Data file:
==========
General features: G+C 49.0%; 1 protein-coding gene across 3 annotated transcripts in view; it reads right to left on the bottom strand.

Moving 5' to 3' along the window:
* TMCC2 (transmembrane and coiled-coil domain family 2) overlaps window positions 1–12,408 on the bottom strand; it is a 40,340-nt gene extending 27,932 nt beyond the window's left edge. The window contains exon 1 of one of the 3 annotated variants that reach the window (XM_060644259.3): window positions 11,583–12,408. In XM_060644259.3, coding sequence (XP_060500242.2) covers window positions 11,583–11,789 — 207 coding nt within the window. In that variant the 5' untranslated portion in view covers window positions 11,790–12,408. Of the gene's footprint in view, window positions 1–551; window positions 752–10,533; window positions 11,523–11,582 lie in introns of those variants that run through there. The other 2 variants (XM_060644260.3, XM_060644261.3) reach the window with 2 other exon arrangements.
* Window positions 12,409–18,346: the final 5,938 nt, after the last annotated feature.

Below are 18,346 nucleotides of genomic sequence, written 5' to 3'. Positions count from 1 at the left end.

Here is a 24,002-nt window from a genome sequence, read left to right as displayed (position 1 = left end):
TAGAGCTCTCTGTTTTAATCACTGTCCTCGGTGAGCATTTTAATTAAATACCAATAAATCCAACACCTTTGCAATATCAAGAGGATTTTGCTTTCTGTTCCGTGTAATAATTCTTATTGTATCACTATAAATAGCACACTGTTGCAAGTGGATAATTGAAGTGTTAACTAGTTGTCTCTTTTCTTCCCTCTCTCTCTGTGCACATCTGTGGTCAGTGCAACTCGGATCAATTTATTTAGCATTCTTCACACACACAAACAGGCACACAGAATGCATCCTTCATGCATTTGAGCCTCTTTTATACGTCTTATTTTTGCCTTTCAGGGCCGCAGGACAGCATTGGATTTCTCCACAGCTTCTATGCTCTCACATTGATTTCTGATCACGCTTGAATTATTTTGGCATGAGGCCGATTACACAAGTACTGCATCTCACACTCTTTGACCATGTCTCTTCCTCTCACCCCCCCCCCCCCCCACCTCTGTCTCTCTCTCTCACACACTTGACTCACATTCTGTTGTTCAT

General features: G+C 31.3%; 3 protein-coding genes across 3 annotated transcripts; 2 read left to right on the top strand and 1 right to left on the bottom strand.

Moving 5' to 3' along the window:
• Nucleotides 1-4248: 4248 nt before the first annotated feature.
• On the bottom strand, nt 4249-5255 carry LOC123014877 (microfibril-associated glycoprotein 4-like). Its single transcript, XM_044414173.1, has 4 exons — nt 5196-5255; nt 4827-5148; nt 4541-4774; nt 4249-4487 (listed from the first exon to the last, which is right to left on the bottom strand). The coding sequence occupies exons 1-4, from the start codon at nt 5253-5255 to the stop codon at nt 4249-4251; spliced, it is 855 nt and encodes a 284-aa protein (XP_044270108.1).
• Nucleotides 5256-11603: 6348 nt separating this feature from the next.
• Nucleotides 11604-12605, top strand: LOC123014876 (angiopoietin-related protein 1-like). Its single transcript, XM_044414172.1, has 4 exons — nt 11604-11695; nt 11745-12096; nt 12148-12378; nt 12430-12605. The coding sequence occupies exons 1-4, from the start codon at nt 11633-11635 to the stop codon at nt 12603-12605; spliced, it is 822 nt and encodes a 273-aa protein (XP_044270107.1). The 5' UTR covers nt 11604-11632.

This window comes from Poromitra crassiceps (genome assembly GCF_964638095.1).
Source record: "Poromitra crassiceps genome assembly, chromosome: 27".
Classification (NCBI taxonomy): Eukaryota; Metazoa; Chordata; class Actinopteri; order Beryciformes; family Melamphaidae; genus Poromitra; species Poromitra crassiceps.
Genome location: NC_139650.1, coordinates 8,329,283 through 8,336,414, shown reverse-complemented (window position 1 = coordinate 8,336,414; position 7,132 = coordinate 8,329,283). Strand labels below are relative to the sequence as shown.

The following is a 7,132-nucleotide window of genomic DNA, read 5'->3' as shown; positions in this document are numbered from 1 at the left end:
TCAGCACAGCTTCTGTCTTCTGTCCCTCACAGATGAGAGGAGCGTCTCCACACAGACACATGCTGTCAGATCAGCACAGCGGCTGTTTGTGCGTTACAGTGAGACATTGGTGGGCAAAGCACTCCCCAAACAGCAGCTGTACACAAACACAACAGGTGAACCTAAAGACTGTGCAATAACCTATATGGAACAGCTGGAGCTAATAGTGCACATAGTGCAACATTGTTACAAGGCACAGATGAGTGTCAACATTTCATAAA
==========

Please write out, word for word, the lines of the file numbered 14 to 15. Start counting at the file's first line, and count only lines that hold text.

This window comes from Poromitra crassiceps (genome assembly GCF_964638095.1).
Source record: "Poromitra crassiceps genome assembly, chromosome: 27".